On 6 January 2023, the US Centers for Disease Control and Prevention (CDC) identified the increased prevalence of the XBB.1.5 subvariant of Omicron in the US . Data for Omicron sublineage XBB.1.5 are now displayed separately from XBB data on the CDC COVID Data Tracker, which identified that on the week ending 21 January 2023, the XBB.1.5 subvariant caused 49.1% of cases of COVID-19 in the US . The CDC recognizes XBB.1.5 as a variant of concern (VOC) .
On 11 January 2023, a rapid risk assessment from the WHO noted the unusually accelerated rate of increase in cases of COVID-19 due to infection with the XBB.1.5 Omicron subvariant . On 5 January 2023, the Technical Advisory Group on Virus Evolution (TAG-VE) of the World Health Organization (WHO) met to discuss the latest evidence on the XBB.1.5 subvariant and the risk to public health . The opinion given by the WHO at that time was that based on the genetic characteristics and the early estimates of its rate of spread, XBB.1.5 might contribute to an increase in the incidence of COVID-19 in early 2023, but that estimates on transmissibility and prevalence were based only from the US [13,14]. The WHO reported that between 22 October 2022 and 11 January 2023, 5,288 sequences of the Omicron XBB.1.5 variant were identified in 38 countries . Most of these sequences were from the US (82.2%), the UK (8.1%), and Denmark (2.2%) . Therefore, on 11 January 2023, the WHO and the TAG-VE recommended that countries prioritize studies to address uncertainties relating to the spread of this subvariant, antibody escape, and disease severity of COVID-19 from infection with the XBB.1.5 subvariant .
On 13 January 2023, the European Centre for Disease Prevention and Control (ECDC) reported that the proportion of cases of COVID-19 due to XBB.1.5 in the European Union/European Economic Area (EU/EEA) was less than 2.5% during the final two weeks of 2022 . The ECDC reports that while there are no current vaccine effectiveness (VE) estimates for XBB.1.5, it should be assumed that available vaccines are effective in preventing severe COVID-19 from currently circulating SARS-CoV-2 variants in Europe . There are no specific data on the effectiveness of antiviral agents, such as remdesivir or nirmatrelvir/ritonavir for XBB.1.5. Mathematical modeling studies are ongoing by the ECDC to determine when XBB.1.5 can be expected to become dominant in the EU/EEA by causing >50% of infections . On 11 January 2023, a technical briefing released by the UK Health Security Agency (UKHSA) reported that the XBB.1.5 subvariant of Omicron had a weekly growth advantage of 38.9% compared to the recently dominant BQ1.1 sublineage of Omicron in the UK .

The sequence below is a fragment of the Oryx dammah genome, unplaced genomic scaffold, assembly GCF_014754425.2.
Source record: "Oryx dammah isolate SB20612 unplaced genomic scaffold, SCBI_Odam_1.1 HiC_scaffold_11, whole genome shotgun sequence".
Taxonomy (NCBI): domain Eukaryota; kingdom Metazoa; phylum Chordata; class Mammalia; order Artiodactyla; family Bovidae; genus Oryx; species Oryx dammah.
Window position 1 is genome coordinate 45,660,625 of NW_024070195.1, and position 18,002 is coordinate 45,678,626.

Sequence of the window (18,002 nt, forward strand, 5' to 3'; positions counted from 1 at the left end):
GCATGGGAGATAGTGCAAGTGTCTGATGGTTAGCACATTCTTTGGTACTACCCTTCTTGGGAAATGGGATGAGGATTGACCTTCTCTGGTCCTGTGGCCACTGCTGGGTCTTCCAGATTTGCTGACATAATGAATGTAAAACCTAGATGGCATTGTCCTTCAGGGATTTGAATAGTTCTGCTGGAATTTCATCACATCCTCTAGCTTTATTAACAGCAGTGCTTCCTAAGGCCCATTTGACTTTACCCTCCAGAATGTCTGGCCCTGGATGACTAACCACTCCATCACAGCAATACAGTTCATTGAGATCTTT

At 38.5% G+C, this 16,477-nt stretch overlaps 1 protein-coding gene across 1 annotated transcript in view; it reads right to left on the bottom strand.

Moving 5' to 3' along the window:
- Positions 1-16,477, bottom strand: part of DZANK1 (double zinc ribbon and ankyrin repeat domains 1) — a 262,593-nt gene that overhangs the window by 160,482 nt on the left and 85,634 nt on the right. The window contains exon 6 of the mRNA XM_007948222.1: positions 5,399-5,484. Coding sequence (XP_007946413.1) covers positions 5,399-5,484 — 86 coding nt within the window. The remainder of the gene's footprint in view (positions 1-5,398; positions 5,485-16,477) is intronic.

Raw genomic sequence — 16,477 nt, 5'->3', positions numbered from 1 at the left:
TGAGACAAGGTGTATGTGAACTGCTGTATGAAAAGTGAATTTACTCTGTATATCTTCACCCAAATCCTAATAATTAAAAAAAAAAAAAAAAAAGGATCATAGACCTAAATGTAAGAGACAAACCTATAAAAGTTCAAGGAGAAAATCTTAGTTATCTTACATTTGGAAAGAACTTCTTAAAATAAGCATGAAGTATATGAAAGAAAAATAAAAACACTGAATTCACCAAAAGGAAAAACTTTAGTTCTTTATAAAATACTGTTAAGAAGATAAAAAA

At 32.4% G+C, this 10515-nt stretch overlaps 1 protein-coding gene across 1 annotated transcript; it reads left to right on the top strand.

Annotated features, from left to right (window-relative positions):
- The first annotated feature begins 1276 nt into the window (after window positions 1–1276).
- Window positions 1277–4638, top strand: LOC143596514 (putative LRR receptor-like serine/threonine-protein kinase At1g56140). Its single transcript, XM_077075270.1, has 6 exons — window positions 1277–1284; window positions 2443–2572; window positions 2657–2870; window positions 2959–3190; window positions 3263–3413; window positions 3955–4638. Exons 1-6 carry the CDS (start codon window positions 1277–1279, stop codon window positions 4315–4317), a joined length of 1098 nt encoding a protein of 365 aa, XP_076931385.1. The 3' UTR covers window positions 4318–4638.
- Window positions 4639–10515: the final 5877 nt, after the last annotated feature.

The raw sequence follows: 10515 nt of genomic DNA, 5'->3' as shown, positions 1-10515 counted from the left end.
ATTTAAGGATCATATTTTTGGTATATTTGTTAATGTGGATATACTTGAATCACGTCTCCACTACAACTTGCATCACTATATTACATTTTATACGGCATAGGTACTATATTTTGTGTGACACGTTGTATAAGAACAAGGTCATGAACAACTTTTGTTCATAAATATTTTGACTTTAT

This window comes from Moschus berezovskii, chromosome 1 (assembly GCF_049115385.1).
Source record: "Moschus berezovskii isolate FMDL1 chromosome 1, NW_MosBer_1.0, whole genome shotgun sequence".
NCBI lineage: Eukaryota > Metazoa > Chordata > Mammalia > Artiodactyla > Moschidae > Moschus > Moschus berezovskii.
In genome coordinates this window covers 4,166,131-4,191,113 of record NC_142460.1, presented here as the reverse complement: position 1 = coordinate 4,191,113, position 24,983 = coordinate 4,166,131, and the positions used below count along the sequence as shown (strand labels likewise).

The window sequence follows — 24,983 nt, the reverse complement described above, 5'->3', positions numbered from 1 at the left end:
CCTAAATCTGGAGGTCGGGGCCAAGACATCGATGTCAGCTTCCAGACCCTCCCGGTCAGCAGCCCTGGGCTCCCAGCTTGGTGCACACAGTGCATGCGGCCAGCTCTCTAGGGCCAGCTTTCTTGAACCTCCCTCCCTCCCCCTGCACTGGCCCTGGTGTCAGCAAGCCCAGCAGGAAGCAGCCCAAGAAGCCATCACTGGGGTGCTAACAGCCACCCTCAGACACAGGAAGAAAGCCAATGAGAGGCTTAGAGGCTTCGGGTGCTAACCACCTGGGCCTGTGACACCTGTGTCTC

The WHO and the CDC await data on transmission advantage and immune escape from previous infection and vaccination for XBB.1.5. However, on 18 January 2023, Miller and colleagues reported preliminary data that the BQ.1.1 and XBB.1 subvariants of SARS-CoV-2 escaped neutralizing antibodies more effectively compared to the BA.5 variant by factors of 7 and 17, respectively, after monovalent mRNA vaccine boosting . Also, the BQ.1.1 and XBB.1 subvariants of SARS-CoV-2 escaped neutralizing antibodies more effectively than the BA.5 variant by factors of 7 and 21, respectively, after bivalent mRNA vaccine boosting . Also, modeling studies using deep mutational scanning (DMS) profiles of evolution trends for BA.2.75 and BA.5 subvariants have shown that convergent RBD mutations could lead to evasion of immunity from infections with previous SARS-CoV-2 variants and that Omicron BA.4/BA.5-adapted COVID-19 vaccine boosters may not efficiently prevent infection from Omicron convergent variants .
As a new year begins, from January 2023, the XBB.1.5 (‘Kraken’) subvariant of the Omicron variant of SARS-CoV-2 is set to become the cause of the majority of cases of COVID-19 in the US. The rapid rise in the prevalence of this subvariant may be explained by immune escape to previous infection or vaccines, spike mutations in F486P, and increased affinity for the ACE2 receptor that binds SARS-CoV-2. Also, current SARS-CoV-2 booster vaccines may not provide adequate protection from infection due to the XBB.1.5 (‘Kraken’) subvariant.